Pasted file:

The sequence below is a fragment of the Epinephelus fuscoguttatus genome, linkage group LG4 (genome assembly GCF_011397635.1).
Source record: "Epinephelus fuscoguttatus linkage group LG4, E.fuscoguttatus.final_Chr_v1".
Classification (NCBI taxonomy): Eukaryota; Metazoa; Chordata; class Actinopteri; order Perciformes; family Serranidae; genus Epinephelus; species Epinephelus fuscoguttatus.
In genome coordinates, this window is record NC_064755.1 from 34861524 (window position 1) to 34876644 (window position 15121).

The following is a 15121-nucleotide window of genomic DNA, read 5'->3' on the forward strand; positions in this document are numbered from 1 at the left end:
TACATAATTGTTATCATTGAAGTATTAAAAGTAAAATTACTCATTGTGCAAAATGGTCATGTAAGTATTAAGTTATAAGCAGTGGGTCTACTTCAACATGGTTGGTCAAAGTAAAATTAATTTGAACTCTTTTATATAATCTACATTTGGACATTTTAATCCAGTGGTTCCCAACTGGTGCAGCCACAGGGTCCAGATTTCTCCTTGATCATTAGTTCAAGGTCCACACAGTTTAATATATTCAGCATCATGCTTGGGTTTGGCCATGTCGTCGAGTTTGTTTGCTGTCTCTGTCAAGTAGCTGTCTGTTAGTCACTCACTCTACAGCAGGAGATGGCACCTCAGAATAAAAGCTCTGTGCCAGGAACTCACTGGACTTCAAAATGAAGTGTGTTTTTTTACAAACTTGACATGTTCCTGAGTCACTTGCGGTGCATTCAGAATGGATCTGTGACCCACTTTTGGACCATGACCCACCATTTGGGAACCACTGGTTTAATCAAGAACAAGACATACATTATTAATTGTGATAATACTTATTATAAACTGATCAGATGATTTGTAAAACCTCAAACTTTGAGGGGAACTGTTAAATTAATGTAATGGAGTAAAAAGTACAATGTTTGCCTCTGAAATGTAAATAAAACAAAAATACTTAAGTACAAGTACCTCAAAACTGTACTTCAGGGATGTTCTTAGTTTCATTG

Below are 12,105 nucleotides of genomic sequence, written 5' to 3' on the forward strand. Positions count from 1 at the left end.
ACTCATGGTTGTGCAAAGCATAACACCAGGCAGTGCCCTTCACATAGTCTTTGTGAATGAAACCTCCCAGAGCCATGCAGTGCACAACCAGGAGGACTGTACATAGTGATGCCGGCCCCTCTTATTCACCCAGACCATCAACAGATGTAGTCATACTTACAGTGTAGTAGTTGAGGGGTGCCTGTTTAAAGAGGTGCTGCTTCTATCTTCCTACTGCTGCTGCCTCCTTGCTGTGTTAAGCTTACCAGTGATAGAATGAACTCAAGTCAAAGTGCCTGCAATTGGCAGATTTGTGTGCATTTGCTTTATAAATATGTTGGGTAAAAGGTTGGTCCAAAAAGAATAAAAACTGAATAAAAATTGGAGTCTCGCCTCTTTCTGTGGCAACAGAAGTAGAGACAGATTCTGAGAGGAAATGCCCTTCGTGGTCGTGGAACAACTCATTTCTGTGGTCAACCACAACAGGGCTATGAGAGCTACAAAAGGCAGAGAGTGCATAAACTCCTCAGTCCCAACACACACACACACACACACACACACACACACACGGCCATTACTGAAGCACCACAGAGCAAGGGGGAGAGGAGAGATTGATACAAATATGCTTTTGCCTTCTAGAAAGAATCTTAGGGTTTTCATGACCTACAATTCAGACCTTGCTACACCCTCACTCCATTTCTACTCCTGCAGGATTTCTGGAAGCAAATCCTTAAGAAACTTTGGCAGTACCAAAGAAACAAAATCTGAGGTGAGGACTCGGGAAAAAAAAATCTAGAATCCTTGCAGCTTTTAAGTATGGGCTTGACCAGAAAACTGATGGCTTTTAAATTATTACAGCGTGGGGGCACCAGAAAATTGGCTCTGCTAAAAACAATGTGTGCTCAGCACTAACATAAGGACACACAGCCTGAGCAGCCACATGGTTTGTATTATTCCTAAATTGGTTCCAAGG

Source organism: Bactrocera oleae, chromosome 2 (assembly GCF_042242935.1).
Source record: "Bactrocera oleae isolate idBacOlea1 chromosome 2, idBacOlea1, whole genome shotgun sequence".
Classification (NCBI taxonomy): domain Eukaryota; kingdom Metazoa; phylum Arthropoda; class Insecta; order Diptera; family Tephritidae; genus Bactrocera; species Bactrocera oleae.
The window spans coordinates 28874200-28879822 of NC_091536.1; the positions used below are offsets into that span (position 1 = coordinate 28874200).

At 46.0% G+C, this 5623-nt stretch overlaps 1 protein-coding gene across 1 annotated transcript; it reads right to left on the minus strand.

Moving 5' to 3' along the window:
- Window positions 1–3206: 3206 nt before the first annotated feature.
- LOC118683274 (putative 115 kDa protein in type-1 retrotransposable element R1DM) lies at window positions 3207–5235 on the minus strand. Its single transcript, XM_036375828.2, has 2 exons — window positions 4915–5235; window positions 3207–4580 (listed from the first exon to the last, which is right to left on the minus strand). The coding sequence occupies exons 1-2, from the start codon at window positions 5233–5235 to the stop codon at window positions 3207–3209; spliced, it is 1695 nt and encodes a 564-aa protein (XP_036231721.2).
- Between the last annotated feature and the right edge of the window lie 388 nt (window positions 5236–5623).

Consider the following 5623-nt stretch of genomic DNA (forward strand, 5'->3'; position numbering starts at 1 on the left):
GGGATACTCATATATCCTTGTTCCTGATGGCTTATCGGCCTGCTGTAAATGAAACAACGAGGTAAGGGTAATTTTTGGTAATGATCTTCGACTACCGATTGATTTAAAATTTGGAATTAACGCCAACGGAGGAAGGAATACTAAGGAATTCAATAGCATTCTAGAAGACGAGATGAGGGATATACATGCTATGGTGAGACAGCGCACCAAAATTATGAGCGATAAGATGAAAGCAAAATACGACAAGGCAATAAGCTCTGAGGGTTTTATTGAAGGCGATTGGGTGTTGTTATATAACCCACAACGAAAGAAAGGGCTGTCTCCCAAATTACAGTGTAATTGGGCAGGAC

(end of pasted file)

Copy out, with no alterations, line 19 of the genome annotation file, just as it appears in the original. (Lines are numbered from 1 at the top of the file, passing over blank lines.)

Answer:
GGGATACTCATATATCCTTGTTCCTGATGGCTTATCGGCCTGCTGTAAATGAAACAACGAGGTAAGGGTAATTTTTGGTAATGATCTTCGACTACCGATTGATTTAAAATTTGGAATTAACGCCAACGGAGGAAGGAATACTAAGGAATTCAATAGCATTCTAGAAGACGAGATGAGGGATATACATGCTATGGTGAGACAGCGCACCAAAATTATGAGCGATAAGATGAAAGCAAAATACGACAAGGCAATAAGCTCTGAGGGTTTTATTGAAGGCGATTGGGTGTTGTTATATAACCCACAACGAAAGAAAGGGCTGTCTCCCAAATTACAGTGTAATTGGGCAGGAC